The divided state of who rats you out and and who won't


One side is going to rat out the other. Choose who you hang out with carefully.

With North Dakota Governor Burgum's latest executive order because of what appears to be his eternal and never-ending state of emergency powers, the ability of the state health department officer to enforce quarantine orders on people has been extended.

Previously, if someone in your household tested positive, the whole bunch of you were locked in tight for two weeks*. Now that's been extended to the vaguely understood "close contact." So, if you're around someone within six feet for 15 minutes or more who then tests positive, you won't be working or leaving your house for two weeks. (No special allowance for you if you were wearing a mask, so I guess they...don't make a difference?)

No big deal for white collar workers, maybe, but not so great for a lot of others.

This, for a virus with 99 percent survival across nearly all demographics (it's past the decimal point where there are changes). 

This for a virus in which a recent NYT article said that only about 10 percent of positive tests actually reflected a viral load that could infect anyone else. Our own governor said only one in three could infect others (no idea where that number came from) in the press conference where he announced these neat new enforcment powers for public health to lock up healthy people. (Of course, he was quick to wrap that up in guilt that you could be killing people left and right since you don't know if you're part of that one third and should therefore assume you are, because that's what good leaders do is make people feel fear and guilt as a kind of pre-crimes Minority Report approach to viruses, and that two-thirds should definitly be locked up because of one-third potentials since that's a really great approach to freedom. Let's assume we're all viral murders! Err on the side of that, instead of on the side of freedom! Whatever.)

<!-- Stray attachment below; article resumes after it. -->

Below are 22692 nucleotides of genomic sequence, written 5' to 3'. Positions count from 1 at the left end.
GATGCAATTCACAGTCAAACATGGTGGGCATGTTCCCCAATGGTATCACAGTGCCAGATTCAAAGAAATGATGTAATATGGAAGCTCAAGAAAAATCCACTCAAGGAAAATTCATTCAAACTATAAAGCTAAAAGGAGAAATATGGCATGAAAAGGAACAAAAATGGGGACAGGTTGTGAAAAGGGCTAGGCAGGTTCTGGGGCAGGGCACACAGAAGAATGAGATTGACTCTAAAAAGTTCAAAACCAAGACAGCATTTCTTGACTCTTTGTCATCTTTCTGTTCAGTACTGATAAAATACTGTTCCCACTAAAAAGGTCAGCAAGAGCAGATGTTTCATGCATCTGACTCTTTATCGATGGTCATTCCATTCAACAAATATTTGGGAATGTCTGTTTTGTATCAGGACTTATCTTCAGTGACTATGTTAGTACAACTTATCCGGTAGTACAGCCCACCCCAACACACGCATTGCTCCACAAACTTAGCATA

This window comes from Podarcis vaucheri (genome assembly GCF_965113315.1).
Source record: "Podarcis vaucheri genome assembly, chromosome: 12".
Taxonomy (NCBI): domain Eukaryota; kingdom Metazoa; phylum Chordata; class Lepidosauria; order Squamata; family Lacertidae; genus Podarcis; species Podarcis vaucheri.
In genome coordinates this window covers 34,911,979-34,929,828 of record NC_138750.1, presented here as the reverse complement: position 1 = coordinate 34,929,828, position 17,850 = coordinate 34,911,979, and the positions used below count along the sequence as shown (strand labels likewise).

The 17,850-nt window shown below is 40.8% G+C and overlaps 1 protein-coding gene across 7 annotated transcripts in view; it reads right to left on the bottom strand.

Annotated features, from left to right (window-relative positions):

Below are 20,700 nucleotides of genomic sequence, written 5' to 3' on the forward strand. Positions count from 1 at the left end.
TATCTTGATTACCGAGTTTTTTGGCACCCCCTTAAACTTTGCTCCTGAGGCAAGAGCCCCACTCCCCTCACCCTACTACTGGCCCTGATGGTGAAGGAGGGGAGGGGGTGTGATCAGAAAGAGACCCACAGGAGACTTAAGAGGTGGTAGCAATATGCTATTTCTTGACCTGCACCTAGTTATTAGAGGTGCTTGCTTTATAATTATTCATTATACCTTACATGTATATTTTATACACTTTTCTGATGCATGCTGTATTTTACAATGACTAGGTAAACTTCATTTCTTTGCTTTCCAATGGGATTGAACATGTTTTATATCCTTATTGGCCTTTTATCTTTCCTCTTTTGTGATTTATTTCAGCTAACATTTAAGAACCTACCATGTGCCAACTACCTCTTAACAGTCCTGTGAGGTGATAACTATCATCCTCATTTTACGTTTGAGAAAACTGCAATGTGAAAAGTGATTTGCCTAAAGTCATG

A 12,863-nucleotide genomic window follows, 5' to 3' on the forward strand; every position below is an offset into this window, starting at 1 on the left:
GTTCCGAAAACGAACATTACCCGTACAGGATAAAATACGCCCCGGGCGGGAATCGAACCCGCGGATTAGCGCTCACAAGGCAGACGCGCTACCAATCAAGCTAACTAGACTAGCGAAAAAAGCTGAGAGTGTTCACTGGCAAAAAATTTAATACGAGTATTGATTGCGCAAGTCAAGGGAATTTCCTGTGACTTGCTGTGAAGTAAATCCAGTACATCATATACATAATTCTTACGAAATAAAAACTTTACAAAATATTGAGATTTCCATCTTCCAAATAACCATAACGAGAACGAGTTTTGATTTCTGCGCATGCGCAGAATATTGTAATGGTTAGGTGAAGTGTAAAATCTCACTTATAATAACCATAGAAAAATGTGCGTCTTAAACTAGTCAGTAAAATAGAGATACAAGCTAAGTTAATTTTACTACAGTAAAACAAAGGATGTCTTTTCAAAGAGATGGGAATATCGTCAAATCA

If you happen to be on someone's close contact list, you'll either quarantine or you could be fined $1500 and spend some time in the gray bar hotel for a month.

Here's where we get to the divided state.

I'm not talking political parties or any of the obvious at this point. I'm talking about the division between those who are buying into all of this, and those who aren't. Because two weeks' worth of income is on the line, as well as your freedom as a non-sick person to live your life.

To be clear, I'm not talking about those who are symptomatic and sick. That's a given that you stay home. But this is about people who have zero symptoms who are being told to quarantine. Healthy people.

We don't quarantine non-sick (i.e. asymptomatic) people. It's insanity and stupid to do so. Trying to contact trace a respiratory virus like we're doing is crazy. This isn't Ebola, with it's 30-50 percent fatality rate we're talking about. This is very similar, in numbers, to the flu. With this specific virus and what we've come to learn, the current approach doesn't make sense at this time.

What I'm saying there, just in case it's lost on anyone, is this: in light of the data on this particular virus, I (and others) have deemed the response to be excessive and an overreach and, in some cases, unconstitutional. We're dropping atomic bombs on ants right now. If it were another virus like Ebola, I would do the same thing, which is look at the data and make wise decisions and, because that virus is a real meat grinder, would take different action. We would shoot atomic bombs at asteroids in that case. I would see no inconsistency in my behavior and response, because it's based on the same consistent approach: risk appraisal and subsequent decisions.

That's the tricky bit, with all of the "butwhatabout" people online trying to use other viruses and such as a proof point. They think they see inconsistent behavior in people like me, but they don't undestand the foundation of the action is based on a very consistent approach: what is the risk based on the data, and what actions make sense with that in mind?